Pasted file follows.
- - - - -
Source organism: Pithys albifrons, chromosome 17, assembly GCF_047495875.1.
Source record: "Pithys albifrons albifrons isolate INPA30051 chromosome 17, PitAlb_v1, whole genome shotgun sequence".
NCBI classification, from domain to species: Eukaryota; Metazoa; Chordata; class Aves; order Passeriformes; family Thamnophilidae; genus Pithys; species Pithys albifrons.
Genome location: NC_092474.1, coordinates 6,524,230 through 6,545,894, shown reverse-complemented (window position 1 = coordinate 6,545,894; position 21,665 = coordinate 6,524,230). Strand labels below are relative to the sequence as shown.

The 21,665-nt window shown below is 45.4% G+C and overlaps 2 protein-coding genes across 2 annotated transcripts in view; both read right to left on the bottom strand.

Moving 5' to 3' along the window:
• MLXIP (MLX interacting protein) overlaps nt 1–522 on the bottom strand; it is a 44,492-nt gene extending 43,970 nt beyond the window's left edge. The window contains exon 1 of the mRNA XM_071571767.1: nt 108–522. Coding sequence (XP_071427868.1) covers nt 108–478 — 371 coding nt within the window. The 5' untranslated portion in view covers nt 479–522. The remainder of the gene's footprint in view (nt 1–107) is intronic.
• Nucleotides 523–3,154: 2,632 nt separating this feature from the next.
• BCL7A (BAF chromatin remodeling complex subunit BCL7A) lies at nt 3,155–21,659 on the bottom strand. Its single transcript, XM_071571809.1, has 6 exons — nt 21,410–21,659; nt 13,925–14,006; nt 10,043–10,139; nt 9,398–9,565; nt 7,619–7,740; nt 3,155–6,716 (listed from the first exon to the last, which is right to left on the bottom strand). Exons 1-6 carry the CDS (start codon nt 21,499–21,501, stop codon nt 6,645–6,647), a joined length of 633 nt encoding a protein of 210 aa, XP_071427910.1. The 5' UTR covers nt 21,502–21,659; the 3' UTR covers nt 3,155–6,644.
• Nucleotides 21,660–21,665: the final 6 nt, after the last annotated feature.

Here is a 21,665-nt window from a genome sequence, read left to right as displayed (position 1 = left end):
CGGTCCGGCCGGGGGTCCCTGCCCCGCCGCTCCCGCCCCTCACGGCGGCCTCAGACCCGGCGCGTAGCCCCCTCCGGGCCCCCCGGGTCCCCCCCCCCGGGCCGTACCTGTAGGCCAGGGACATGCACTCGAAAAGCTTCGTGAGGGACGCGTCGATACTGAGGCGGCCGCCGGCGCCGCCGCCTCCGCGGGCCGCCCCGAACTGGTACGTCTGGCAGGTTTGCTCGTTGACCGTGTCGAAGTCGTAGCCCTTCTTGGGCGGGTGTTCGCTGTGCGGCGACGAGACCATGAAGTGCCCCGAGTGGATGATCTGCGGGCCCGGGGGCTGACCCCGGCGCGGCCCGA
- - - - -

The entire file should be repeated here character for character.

Source organism: Pithys albifrons, chromosome 17, assembly GCF_047495875.1.
Source record: "Pithys albifrons albifrons isolate INPA30051 chromosome 17, PitAlb_v1, whole genome shotgun sequence".
NCBI classification, from domain to species: Eukaryota; Metazoa; Chordata; class Aves; order Passeriformes; family Thamnophilidae; genus Pithys; species Pithys albifrons.
Genome location: NC_092474.1, coordinates 6,524,230 through 6,545,894, shown reverse-complemented (window position 1 = coordinate 6,545,894; position 21,665 = coordinate 6,524,230). Strand labels below are relative to the sequence as shown.

The 21,665-nt window shown below is 45.4% G+C and overlaps 2 protein-coding genes across 2 annotated transcripts in view; both read right to left on the bottom strand.

Moving 5' to 3' along the window:
• MLXIP (MLX interacting protein) overlaps nt 1–522 on the bottom strand; it is a 44,492-nt gene extending 43,970 nt beyond the window's left edge. The window contains exon 1 of the mRNA XM_071571767.1: nt 108–522. Coding sequence (XP_071427868.1) covers nt 108–478 — 371 coding nt within the window. The 5' untranslated portion in view covers nt 479–522. The remainder of the gene's footprint in view (nt 1–107) is intronic.
• Nucleotides 523–3,154: 2,632 nt separating this feature from the next.
• BCL7A (BAF chromatin remodeling complex subunit BCL7A) lies at nt 3,155–21,659 on the bottom strand. Its single transcript, XM_071571809.1, has 6 exons — nt 21,410–21,659; nt 13,925–14,006; nt 10,043–10,139; nt 9,398–9,565; nt 7,619–7,740; nt 3,155–6,716 (listed from the first exon to the last, which is right to left on the bottom strand). Exons 1-6 carry the CDS (start codon nt 21,499–21,501, stop codon nt 6,645–6,647), a joined length of 633 nt encoding a protein of 210 aa, XP_071427910.1. The 5' UTR covers nt 21,502–21,659; the 3' UTR covers nt 3,155–6,644.
• Nucleotides 21,660–21,665: the final 6 nt, after the last annotated feature.

Here is a 21,665-nt window from a genome sequence, read left to right as displayed (position 1 = left end):
CGGTCCGGCCGGGGGTCCCTGCCCCGCCGCTCCCGCCCCTCACGGCGGCCTCAGACCCGGCGCGTAGCCCCCTCCGGGCCCCCCGGGTCCCCCCCCCCGGGCCGTACCTGTAGGCCAGGGACATGCACTCGAAAAGCTTCGTGAGGGACGCGTCGATACTGAGGCGGCCGCCGGCGCCGCCGCCTCCGCGGGCCGCCCCGAACTGGTACGTCTGGCAGGTTTGCTCGTTGACCGTGTCGAAGTCGTAGCCCTTCTTGGGCGGGTGTTCGCTGTGCGGCGACGAGACCATGAAGTGCCCCGAGTGGATGATCTGCGGGCCCGGGGGCTGACCCCGGCGCGGCCCGA